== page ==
This is an interesting problem. The exact probabilities require the use of stochastic processes, using Bayer's theorem, combined with methods for working with an infinite geometric series. They are:

• First shot at A – Chance of winning = 26.5%

• First shot at B – Chance of winning = 31.2%

But is this the best you can do? What if you waste your shot by shooting in the air? Consider that your situation now is exactly the same as when A shoots at B (above). But now the probability of a win is not reduced by 2/3. An exact calculation shows a chance of winning of 39.7% in this case. Interestingly, the best overall stratagy is to waste your shot.

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### TRI-AREA PROBLEM

Consider the diagram shown. A line has been constructed between C and F. Let X1 and X2 denote the areas of CDF and CEF respectively. Therefore X = X1 + X2.

Because triangles ABF and BEF have same area, then because the two triangles have a common height, the bases are the same. Therefore, AF = EF.

The triangles ACF and CEF also have a common height. Therefore, they have equal bases, AF and EF. Thus they have equal areas. We will state as equation one:

X1 + 3 = X2

Because triangles ADF and ABF have a common height and their areas are 3 and 7 respectively, we can state the proportion DF:BF = 3:7.

The triangles CDF and CBF also have a common height and they have bases DF and BF. Therefore, their area ratio is 3:7. Thus we can state as equation two:

7 * X1 = 3 * (X2+7)

By solving the simple system of two equations, we have:

X1 = 7.5
X2 = 10.5
X = X1 + X2 = 18

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### SQUARE POINTS

Construct two lines that bisect the square vertically and horizontally, as shown at right. No matter where the points are placed, at least two of them will be in the same small square, as shown. These points can be no more distant than the diagonal of the square, which can easily be calculated to be:

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### CHESS CHANCE

We can work this out by considering just one of the chess pieces. The following figure shows four possibilities for the rook. We count the number of squares it threatens and the number of squares that threaten it (and considering how a rook and bishop move). If the rook is in one of the middle four squares (this is 27 squares out of a possible 63), we multiply this by the four squares in the inner square out of a total 64 possible squares. To this we add similar calculations for the next three larger squares as shown below.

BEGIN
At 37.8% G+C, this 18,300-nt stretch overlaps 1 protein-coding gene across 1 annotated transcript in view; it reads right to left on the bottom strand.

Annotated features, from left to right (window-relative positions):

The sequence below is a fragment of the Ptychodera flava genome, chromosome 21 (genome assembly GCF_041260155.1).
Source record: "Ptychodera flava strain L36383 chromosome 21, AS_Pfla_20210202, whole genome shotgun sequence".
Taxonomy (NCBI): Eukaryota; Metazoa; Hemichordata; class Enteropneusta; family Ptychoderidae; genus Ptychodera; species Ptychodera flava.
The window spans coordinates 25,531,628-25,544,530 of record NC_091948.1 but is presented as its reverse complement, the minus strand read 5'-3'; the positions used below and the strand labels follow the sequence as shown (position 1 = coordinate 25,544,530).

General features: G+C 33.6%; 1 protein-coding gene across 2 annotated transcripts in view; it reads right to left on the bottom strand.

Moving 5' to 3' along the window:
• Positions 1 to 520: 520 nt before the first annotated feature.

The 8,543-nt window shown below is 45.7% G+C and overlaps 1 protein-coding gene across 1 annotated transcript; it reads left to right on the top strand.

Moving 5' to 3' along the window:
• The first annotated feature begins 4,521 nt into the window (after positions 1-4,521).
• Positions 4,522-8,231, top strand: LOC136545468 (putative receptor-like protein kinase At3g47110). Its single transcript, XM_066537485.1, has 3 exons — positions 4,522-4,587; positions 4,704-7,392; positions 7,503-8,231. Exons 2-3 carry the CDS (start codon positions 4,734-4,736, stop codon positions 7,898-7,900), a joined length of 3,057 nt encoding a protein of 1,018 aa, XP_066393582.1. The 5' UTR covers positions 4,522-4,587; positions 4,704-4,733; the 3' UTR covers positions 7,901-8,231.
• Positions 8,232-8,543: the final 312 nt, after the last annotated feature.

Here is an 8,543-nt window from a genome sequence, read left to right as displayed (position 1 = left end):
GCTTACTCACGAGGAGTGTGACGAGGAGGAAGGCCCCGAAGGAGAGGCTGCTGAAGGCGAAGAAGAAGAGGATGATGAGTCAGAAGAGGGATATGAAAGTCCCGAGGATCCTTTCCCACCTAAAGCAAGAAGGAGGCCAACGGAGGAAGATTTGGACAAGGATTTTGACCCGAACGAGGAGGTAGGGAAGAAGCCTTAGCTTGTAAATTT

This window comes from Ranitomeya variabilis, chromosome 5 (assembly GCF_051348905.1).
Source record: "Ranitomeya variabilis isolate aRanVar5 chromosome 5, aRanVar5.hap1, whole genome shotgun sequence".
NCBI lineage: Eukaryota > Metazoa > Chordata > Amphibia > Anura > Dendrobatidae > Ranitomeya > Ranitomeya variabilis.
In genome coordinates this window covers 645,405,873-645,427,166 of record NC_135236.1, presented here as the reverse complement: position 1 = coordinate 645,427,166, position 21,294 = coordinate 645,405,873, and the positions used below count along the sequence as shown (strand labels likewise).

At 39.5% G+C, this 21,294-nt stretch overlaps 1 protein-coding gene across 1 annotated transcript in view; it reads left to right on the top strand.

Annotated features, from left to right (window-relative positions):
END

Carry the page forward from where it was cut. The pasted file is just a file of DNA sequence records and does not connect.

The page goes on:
The final calculation gives us the solution:

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Let X = the number of students who passed the test.
Let P = the sum of the passing grades.
Let F = the sum of the failing grades.
Then 30 - X = the number of students who failed the test.

Using the formula for averages, we can use the three facts given in the problem to state:

P / X = 84
F / (30 - X) = 60
(P + F) / 30 = 80

Rearranging these equations into standard form, we have:

-84 X + P = 0
60 X + F = 1800
P + F = 2400

These are three equations in three unknowns. Solving the systems gives us 25 as the solution for X. Therefore, 25 students passed the test.

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### DIGIT SUM

The following solution is arrived at through inductive reasoning (This is not the same as proof by induction). Therefore, this solution is not proved here, just offered. The exponents have a difference of 2. Consider the general case:

2 n x 5 n + 2

The table below shows the first few calculations.

 n 2 n 5 n + 2 2 n x 5 n + 2 Digit Sum 1 2 125 250 7 2 4 625 2500 7 3 8 3125 25000 7 14 16 15625 250000 7 1999 ... ... 250 ... 7

The pattern shown by the first few calculations leads to the conclusion that the product will be 7.

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### SQUARES IN SQUARES

To solve this we can first consider sequences of good numbers. The series below starts with one and then each partitioning of the lower right into four squares adds three more (see the shaded squares. Continuing this pattern gives us all numbers that start with one and add a multiple of three (shown below).

1, 4, 7, 10, 13, 16, 19, 22, 25, 28, 31, ...

The next sequence follows a similar pattern but now we start with nine and add multiples of three.

9, 12, 15, 18, 21, 24, 27, 30, 33, ...

The last sequence starts with seventeen and adds multiples of three in the same way.

17, 20, 22, 25, 28, 31, 34, ...

Adding these three sequences gives us the following.

1, 4, 7, 9, 10, 12, 13, 15, 16, 17, 18, 19, 20, 21, 22, 23, 24, 25, 26, 27, 28, 29, 30, 31, 32, 33, 34, ...

All whole numbers that are greater than fourteen are good numbers. The numbers that remain are:

2, 3, 5, 6, 8, 11, 14

Because the minimum number of new squares that can be added is never less than three, these numbers cannot be formed by partitioning a square into squares, and are not good numbers (you can check this by starting at each square number and adding different combinations of three or eight).

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### CORNERED SQUARE

Consider the figure below. Let L equal the length of the legs of the triangles. Using the formula for the area of a right angle triangle and the information given we can get the first equation below. Solving this for L gives us the solution to the problem, shown in the second equation.

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### SQUARES AND RECTANGLES

Consider that any rectangle can be uniquely defined by two horizontal lines and two vertical lines. The example below shows a three by two rectangle. There are nine possible vertical lines and nine possible horizontal lines.

In each case we can cover all possibilities by choosing any two out of the nine lines. Using the language of mathematics the answer is given by

Suppose you were asked to find the number of squares within the checkerboard. This problem cannot be solved directly as above. Perhaps a solution can be found without counting. Try starting with smaller checkerboards and look for a pattern.